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Friday, July 15, 2016

How will we survive… not with incremental change…


Consider the $3 Trillion healthcare bill that we had last year…. These are all the costs of generating or curing, hopefully healthy people in the USA, each and every year. For those who know a little about numbers, the “Rule of 70” tells us that if the cost of healthcare continues at the average annual rate of 6%... the cost of healthcare in the USA in 2027 will be about   $6 Trillion… that’s $6,000,000,000,000.

That is also over 17% of the USA GDP... that is a GDP that is growing at an annual rate of less than 2.5%.
So, what will the GDP in the USA be in 2027 if it continues to grow at the 2.5% rate. Simple compounding gets us to $23 trillion, or so. By that time, 2027, healthcare will be over 25% of the GDP of the USA. Interestingly, the Federal Government budget is only $3.7 Trillion.

Healthcare costs for the nation seems to be completely unsustainable! Yet, we continue to work in the government as if we can just print money to keep its part floating… but what can the folks who are spending from their own bank account do?

The current model in the US, with the highest per capita costs in the developed world is also getting the poorest quality… aside medical research and cancer survival rates, the USA ranks 10th or worse in each other category (see the graphic below). Again, if the dollars are unsustainable, what will happen to what is already among the worst outcomes… especially when we are paying out over 2 times what the other counties are paying?

The incremental changes we discuss in the government generally keep the ecosystem currently in place for healthcare in the USA the same as it has been since the 1950’s. Doctors, Hospitals, Pharmaceutical companies and Insurance companies are the focus. Regulations and standards are based on keeping them profitable, under all circumstances… regardless of quality. The system is not working!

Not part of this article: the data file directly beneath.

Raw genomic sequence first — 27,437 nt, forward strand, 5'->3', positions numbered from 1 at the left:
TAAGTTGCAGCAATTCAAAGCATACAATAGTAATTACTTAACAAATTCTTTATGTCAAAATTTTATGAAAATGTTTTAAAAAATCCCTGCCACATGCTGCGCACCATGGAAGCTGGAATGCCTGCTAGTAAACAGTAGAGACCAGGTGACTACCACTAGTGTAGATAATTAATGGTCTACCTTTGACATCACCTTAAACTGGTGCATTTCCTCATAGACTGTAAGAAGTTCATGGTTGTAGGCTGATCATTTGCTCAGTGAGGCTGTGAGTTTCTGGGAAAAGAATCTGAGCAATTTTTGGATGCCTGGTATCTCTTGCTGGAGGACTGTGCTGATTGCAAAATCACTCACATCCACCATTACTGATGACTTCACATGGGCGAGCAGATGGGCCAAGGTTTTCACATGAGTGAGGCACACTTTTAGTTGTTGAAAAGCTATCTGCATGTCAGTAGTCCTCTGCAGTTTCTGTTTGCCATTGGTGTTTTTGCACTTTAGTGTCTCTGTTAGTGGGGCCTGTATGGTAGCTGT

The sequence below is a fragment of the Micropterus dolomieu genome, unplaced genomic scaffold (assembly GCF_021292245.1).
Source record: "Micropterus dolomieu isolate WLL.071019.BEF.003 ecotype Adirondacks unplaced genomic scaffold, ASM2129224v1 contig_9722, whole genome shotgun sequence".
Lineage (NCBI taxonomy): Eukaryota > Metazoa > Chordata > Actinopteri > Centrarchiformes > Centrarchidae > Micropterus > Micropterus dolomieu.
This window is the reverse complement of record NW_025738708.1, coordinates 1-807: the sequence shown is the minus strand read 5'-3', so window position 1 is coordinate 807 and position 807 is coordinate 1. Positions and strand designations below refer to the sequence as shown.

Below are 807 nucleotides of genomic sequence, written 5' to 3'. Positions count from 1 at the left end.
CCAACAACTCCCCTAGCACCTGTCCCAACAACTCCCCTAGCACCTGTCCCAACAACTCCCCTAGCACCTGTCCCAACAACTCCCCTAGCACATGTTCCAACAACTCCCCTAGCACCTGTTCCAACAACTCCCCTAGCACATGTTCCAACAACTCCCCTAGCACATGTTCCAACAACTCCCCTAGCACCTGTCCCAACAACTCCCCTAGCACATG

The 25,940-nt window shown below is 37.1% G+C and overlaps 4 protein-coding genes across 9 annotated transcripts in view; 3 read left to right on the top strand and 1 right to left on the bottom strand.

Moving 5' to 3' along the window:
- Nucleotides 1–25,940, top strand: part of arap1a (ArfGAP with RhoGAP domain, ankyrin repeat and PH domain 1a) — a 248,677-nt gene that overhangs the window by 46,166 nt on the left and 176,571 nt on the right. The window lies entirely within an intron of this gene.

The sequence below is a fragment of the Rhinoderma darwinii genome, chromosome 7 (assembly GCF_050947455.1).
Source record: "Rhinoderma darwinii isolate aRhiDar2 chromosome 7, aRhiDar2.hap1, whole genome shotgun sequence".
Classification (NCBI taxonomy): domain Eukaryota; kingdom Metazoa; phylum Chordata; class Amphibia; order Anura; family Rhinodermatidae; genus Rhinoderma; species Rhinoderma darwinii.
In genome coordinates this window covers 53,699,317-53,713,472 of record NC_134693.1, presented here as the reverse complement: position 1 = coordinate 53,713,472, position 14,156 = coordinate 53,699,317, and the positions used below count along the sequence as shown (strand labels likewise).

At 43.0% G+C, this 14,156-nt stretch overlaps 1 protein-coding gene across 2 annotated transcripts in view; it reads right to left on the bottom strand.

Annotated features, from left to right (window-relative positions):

The focus needs to be on the patient. The patient needs to be in control of her file and able do decide what is best for her and her family. This is not the case today, as anyone with an experience bordering on or including a catastrophic event. If other countries can do it (again, have a look at the chart below), then the USA can do it, too.

But it needs to be brave!


But it needs to be brave!

Saturday, July 9, 2016

Wisdom, why is it missing in our lives…


Wisdom is the ability to think and act using knowledge, experience, understanding, common sense, and insight. Yup, I lifted that from my favorite web spot, Wikipedia.

How does one come by having wisdom, without going through the gambits of life, growing up… making mistakes, doing some things right and so on? For centuries this came from parenting, grand parenting, experience and education. There is the sense that the devolution of the family unit has contributed negatively to the transition of wisdom from one generation, to the next. Parent to child and grandparent to grandchild… missing in many families due to distance… in miles and culture.

If this is correct, and if wisdom has value to society, it is likely that the shortage will be in the first thirty years of people’s lives. Also, one can posit that the accumulated wisdom in the last 30 years of people’s lives might also go to waste since it can’t be handed down to grandchildren for the same reason…